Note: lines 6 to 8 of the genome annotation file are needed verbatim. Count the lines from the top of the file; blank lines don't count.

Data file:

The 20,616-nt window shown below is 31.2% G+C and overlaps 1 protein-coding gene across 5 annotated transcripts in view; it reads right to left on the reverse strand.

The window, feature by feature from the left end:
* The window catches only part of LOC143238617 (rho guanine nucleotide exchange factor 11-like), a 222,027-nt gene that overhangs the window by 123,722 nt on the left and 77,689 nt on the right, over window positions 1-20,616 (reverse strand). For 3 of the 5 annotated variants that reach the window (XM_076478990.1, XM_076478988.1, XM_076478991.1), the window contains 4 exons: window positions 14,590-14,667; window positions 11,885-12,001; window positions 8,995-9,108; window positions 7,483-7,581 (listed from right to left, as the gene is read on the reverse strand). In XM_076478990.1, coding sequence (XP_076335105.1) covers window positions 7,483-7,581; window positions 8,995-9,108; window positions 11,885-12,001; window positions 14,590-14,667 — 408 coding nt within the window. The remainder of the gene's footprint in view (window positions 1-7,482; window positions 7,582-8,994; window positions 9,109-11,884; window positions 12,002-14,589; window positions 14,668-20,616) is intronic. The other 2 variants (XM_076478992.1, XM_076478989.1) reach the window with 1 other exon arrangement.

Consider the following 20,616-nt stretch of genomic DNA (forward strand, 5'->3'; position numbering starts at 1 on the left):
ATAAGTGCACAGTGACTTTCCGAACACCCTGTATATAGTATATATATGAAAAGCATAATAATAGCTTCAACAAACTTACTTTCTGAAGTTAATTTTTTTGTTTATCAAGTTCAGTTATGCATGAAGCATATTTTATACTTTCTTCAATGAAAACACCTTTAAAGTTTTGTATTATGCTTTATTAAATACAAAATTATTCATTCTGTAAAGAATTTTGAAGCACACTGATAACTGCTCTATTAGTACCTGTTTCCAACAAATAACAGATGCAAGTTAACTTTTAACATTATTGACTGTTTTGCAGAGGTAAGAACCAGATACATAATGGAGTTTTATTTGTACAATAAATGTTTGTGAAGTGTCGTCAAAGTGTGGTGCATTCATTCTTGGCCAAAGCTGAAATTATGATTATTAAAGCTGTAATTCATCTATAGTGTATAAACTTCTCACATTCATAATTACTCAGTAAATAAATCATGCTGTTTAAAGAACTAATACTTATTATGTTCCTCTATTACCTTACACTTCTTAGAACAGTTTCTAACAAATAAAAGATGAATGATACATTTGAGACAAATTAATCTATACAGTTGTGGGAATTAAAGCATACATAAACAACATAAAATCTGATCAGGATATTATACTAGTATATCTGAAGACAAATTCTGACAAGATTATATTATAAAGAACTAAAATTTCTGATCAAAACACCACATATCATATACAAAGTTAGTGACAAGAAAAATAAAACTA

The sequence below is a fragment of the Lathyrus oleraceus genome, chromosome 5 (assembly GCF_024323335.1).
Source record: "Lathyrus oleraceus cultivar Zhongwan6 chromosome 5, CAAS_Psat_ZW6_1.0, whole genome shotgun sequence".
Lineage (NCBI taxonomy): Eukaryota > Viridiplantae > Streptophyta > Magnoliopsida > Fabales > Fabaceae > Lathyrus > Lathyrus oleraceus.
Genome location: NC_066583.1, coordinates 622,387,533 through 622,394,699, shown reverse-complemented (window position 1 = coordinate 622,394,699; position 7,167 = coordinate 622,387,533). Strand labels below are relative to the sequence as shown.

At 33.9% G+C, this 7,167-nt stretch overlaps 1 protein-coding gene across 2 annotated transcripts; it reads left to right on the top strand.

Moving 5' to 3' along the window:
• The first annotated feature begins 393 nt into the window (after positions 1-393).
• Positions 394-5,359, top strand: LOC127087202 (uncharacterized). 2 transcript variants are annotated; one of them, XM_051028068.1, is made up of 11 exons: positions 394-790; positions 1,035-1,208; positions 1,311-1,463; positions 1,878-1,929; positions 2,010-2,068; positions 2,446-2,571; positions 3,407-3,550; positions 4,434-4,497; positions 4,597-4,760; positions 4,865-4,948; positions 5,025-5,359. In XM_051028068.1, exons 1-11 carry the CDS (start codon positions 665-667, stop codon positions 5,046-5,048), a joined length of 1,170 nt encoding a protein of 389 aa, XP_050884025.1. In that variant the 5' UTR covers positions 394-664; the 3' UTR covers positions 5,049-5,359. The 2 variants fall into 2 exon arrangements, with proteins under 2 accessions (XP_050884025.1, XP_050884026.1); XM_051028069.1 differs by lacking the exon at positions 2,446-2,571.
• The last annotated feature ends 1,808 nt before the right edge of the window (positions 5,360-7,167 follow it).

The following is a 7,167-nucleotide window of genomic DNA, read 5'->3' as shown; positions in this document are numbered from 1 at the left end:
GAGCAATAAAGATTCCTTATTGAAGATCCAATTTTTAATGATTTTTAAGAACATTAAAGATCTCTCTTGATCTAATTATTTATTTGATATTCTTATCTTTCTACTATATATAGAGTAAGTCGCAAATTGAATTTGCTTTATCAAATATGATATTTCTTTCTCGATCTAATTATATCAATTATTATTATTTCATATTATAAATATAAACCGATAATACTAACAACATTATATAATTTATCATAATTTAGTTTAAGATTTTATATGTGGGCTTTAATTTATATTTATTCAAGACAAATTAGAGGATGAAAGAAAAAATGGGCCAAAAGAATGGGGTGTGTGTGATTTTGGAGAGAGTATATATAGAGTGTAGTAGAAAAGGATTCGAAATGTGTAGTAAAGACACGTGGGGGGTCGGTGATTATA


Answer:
The sequence below is a fragment of the Lathyrus oleraceus genome, chromosome 5 (assembly GCF_024323335.1).
Source record: "Lathyrus oleraceus cultivar Zhongwan6 chromosome 5, CAAS_Psat_ZW6_1.0, whole genome shotgun sequence".
Lineage (NCBI taxonomy): Eukaryota > Viridiplantae > Streptophyta > Magnoliopsida > Fabales > Fabaceae > Lathyrus > Lathyrus oleraceus.